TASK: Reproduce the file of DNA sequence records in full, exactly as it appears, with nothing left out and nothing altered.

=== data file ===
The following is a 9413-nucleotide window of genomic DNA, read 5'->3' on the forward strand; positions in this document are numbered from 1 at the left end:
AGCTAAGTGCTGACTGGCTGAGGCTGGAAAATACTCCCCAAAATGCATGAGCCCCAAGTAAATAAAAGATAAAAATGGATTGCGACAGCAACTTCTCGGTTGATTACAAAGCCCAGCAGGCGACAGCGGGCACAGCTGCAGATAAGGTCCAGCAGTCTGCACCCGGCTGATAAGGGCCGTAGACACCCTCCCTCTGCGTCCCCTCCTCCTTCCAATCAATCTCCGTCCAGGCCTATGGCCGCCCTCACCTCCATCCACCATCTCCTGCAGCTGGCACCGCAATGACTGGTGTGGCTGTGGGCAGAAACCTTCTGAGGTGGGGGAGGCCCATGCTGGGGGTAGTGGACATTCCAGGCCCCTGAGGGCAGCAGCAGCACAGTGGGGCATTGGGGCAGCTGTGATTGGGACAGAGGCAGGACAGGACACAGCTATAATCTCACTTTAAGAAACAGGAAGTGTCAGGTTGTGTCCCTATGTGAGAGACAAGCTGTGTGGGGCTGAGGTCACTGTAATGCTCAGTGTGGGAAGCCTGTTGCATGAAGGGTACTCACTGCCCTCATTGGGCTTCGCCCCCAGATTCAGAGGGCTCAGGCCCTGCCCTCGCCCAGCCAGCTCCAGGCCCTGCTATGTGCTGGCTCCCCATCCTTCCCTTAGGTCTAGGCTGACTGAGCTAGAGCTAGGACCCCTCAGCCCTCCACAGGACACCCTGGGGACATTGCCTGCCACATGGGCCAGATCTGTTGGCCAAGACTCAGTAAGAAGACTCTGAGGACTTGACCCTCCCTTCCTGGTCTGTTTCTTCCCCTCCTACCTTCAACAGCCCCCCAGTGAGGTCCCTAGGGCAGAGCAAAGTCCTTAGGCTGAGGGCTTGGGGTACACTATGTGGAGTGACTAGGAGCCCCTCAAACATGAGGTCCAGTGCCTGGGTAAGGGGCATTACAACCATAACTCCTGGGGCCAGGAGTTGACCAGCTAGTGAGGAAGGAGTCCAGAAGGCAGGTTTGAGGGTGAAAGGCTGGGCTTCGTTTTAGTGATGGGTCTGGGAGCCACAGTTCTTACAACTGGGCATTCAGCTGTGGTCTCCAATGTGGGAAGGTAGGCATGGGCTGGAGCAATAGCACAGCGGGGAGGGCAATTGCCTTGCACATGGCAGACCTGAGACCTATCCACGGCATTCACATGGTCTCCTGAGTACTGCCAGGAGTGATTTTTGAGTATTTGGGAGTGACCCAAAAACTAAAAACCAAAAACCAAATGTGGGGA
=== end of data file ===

The following is a 9413-nucleotide window of genomic DNA, read 5'->3' on the forward strand; positions in this document are numbered from 1 at the left end:
AGCTAAGTGCTGACTGGCTGAGGCTGGAAAATACTCCCCAAAATGCATGAGCCCCAAGTAAATAAAAGATAAAAATGGATTGCGACAGCAACTTCTCGGTTGATTACAAAGCCCAGCAGGCGACAGCGGGCACAGCTGCAGATAAGGTCCAGCAGTCTGCACCCGGCTGATAAGGGCCGTAGACACCCTCCCTCTGCGTCCCCTCCTCCTTCCAATCAATCTCCGTCCAGGCCTATGGCCGCCCTCACCTCCATCCACCATCTCCTGCAGCTGGCACCGCAATGACTGGTGTGGCTGTGGGCAGAAACCTTCTGAGGTGGGGGAGGCCCATGCTGGGGGTAGTGGACATTCCAGGCCCCTGAGGGCAGCAGCAGCACAGTGGGGCATTGGGGCAGCTGTGATTGGGACAGAGGCAGGACAGGACACAGCTATAATCTCACTTTAAGAAACAGGAAGTGTCAGGTTGTGTCCCTATGTGAGAGACAAGCTGTGTGGGGCTGAGGTCACTGTAATGCTCAGTGTGGGAAGCCTGTTGCATGAAGGGTACTCACTGCCCTCATTGGGCTTCGCCCCCAGATTCAGAGGGCTCAGGCCCTGCCCTCGCCCAGCCAGCTCCAGGCCCTGCTATGTGCTGGCTCCCCATCCTTCCCTTAGGTCTAGGCTGACTGAGCTAGAGCTAGGACCCCTCAGCCCTCCACAGGACACCCTGGGGACATTGCCTGCCACATGGGCCAGATCTGTTGGCCAAGACTCAGTAAGAAGACTCTGAGGACTTGACCCTCCCTTCCTGGTCTGTTTCTTCCCCTCCTACCTTCAACAGCCCCCCAGTGAGGTCCCTAGGGCAGAGCAAAGTCCTTAGGCTGAGGGCTTGGGGTACACTATGTGGAGTGACTAGGAGCCCCTCAAACATGAGGTCCAGTGCCTGGGTAAGGGGCATTACAACCATAACTCCTGGGGCCAGGAGTTGACCAGCTAGTGAGGAAGGAGTCCAGAAGGCAGGTTTGAGGGTGAAAGGCTGGGCTTCGTTTTAGTGATGGGTCTGGGAGCCACAGTTCTTACAACTGGGCATTCAGCTGTGGTCTCCAATGTGGGAAGGTAGGCATGGGCTGGAGCAATAGCACAGCGGGGAGGGCAATTGCCTTGCACATGGCAGACCTGAGACCTATCCACGGCATTCACATGGTCTCCTGAGTACTGCCAGGAGTGATTTTTGAGTATTTGGGAGTGACCCAAAAACTAAAAACCAAAAACCAAATGTGGGGA